According to this tweet by Jeremy Crawford:

Unarmed strikes have always been weapon attacks. Here's where the confusion comes in: your unarmed strike (fist, elbow, knee, butt, etc.) is not considered by the rules to be a weapon the way a longsword is a weapon. But the rules let you make unarmed weapon attacks anyway.

This ruling is clear for features like a barbarian's Rage, but less so for something like the Enlarge function of the enlarge/reduce spell:

The target's weapons also grow to match its new size. While these weapons are enlarged, the target's attacks with them deal 1d4 extra damage.

An unarmed strike qualifies as a melee weapon attack, but does it qualify as a "weapon" under these circumstances?

It's relatively obvious for effects that specify a weapon as an object, like the Forge cleric's Blessing of the Forge, but this seems like a grey area.


1 Answer 1


“Unarmed Strikes” are not “weapons”. “Unarmed Strikes” make “weapon attacks”

If a feature affects “weapons” it does not affect “Unarmed Strikes”. If it affects “weapon attacks” it does affect “Unarmed Strikes”.

Enlarge affects “weapons”, not “weapon attacks” so it does not affect “Unarmed Strikes”.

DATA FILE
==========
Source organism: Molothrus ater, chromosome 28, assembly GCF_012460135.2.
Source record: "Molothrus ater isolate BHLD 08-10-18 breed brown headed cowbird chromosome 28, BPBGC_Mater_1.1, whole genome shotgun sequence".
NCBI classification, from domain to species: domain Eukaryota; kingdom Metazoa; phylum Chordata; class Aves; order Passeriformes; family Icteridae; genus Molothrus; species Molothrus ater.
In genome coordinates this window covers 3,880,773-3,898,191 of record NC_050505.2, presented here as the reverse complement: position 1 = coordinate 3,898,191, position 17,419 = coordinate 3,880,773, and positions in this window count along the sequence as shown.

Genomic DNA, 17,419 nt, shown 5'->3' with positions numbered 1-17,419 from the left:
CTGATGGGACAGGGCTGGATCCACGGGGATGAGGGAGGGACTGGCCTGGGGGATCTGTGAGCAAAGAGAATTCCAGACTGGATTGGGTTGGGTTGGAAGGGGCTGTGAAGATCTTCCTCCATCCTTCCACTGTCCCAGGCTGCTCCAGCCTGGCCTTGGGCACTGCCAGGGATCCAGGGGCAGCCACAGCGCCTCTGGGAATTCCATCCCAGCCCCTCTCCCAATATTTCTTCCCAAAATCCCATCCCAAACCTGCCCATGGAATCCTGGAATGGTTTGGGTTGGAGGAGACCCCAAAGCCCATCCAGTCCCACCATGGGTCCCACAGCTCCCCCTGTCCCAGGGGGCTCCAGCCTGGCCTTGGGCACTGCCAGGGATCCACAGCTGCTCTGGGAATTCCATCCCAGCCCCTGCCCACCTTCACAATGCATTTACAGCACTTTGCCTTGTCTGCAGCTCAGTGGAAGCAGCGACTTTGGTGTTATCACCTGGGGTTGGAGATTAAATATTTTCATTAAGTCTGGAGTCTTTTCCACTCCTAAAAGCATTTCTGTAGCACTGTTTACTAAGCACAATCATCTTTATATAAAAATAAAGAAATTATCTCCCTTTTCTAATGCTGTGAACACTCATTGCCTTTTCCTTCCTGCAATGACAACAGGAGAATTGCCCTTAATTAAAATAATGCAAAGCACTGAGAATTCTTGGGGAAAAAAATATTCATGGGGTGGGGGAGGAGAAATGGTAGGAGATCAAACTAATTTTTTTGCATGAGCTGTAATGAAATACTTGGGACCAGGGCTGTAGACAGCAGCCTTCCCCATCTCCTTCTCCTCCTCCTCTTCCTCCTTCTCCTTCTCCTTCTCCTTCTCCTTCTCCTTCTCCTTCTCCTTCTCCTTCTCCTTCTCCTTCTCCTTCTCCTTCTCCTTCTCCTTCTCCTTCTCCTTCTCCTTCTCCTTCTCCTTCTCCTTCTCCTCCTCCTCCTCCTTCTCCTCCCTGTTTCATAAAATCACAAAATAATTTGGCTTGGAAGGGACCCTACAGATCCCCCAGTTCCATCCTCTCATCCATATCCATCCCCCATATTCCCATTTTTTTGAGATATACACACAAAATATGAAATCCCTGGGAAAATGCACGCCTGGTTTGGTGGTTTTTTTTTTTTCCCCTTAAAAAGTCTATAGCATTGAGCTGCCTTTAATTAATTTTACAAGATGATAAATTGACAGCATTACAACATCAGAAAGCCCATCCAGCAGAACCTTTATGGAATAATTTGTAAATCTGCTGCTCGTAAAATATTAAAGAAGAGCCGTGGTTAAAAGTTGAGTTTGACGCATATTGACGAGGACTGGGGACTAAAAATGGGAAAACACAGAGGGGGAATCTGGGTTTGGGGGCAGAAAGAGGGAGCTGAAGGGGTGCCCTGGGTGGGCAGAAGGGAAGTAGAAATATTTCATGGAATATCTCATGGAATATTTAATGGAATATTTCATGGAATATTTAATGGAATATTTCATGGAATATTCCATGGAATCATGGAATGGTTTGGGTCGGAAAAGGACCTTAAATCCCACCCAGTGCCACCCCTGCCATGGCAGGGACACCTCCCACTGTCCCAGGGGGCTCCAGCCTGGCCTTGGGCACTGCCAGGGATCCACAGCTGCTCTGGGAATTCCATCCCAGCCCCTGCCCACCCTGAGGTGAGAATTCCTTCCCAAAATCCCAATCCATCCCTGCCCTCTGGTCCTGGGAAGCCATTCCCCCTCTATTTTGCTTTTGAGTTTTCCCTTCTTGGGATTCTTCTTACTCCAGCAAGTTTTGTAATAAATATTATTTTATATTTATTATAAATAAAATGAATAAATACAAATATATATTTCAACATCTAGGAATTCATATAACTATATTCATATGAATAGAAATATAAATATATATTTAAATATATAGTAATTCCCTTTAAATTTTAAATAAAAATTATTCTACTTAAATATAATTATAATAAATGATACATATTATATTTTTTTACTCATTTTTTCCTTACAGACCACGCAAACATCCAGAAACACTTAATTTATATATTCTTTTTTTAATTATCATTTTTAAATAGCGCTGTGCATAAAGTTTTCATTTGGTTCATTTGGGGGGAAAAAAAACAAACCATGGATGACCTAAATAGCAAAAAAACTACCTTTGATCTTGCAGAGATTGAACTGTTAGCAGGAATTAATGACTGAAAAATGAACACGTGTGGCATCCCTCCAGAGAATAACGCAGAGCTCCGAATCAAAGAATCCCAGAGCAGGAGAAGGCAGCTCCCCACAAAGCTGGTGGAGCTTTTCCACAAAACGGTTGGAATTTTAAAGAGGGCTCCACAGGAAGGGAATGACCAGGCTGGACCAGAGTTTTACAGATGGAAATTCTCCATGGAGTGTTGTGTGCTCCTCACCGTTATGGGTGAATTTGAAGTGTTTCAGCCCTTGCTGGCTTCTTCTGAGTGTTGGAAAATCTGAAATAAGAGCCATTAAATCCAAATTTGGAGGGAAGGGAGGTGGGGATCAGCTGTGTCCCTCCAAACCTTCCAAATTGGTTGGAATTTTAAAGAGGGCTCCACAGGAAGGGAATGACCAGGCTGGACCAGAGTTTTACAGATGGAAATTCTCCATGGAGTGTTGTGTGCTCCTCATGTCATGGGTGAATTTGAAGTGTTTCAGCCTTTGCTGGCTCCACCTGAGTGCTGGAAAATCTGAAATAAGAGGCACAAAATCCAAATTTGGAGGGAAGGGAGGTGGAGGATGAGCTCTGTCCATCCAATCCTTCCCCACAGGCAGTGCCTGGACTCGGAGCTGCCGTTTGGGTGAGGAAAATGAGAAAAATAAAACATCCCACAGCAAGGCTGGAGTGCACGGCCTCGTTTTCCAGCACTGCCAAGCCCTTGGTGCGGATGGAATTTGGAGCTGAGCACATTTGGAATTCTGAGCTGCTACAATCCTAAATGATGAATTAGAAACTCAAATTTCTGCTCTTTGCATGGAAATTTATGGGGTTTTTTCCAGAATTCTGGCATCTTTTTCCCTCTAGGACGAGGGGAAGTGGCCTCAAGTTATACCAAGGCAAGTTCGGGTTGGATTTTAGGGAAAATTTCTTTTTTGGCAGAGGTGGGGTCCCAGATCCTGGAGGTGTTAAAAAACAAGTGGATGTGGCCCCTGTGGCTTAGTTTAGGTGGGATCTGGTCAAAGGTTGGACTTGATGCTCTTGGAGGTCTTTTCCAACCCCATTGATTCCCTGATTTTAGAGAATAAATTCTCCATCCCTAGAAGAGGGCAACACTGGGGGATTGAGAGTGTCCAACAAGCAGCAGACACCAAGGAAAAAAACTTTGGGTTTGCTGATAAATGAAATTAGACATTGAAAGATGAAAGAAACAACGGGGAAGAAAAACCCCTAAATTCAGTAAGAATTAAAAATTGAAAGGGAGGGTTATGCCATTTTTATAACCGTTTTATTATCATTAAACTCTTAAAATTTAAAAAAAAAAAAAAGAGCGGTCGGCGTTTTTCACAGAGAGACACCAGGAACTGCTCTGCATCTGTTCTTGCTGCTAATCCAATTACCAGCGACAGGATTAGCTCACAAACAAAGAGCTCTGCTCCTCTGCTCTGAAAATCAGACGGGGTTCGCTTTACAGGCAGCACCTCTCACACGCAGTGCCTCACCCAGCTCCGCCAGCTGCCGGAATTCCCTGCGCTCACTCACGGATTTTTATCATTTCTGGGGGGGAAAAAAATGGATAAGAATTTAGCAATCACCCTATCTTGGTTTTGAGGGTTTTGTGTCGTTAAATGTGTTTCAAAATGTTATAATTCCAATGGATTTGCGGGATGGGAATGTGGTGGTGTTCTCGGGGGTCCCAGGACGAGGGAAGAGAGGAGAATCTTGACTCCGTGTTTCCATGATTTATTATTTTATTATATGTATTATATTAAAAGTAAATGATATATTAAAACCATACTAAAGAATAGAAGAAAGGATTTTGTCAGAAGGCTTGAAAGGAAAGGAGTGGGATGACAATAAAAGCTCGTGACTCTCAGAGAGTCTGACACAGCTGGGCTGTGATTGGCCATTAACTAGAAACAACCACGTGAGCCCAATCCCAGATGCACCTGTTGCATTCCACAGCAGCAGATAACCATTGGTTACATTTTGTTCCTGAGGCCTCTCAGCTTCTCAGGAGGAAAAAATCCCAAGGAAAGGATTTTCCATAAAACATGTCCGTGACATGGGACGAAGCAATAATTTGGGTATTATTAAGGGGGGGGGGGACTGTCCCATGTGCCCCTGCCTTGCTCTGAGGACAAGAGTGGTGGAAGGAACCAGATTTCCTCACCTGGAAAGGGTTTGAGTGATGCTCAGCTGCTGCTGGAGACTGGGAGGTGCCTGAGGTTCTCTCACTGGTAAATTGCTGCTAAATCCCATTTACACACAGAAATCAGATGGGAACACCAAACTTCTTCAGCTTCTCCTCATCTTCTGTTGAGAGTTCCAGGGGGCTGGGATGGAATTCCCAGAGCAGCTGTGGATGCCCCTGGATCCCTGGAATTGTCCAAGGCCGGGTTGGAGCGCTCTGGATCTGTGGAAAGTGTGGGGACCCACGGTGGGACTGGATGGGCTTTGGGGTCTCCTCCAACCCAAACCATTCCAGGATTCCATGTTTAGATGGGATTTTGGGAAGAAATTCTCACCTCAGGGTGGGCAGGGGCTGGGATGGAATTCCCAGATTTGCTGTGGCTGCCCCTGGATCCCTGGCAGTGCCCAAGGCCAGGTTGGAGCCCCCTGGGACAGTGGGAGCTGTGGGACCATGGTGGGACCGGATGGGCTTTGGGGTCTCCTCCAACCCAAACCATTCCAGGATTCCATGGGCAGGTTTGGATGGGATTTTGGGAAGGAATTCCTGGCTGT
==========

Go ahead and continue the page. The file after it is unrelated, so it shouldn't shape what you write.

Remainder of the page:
• 3
    \$\begingroup\$ This is yet another example of why you should pretend JC's twitter doesn't exist. No normal person would understand this artificial distinction from reading the rules or even thinking about the situation logically. JC's ruling just muddies the waters for minimal, if any, benefit to the game. \$\endgroup\$ Dec 14, 2019 at 17:54
  • 2
    \$\begingroup\$ @jgn the distinction between unarmed strikes and weapons is useful and necessary to avoid non-sensical conclusions is other interactions. The problem is that some effects seemingly were written as though that distinction does not exist. In other words, don't blame the distinction, blame enlarge/reduce for being poorly written. \$\endgroup\$
    – Ruse
    Dec 16, 2019 at 5:15
  • 5
    \$\begingroup\$ @Ruse Using "weapon attack" to mean anything other than "an attack made with a weapon" is going to cause confusion. \$\endgroup\$ Dec 16, 2019 at 6:06
  • \$\begingroup\$ Could you actually support this answer please? \$\endgroup\$ Aug 10, 2021 at 13:50

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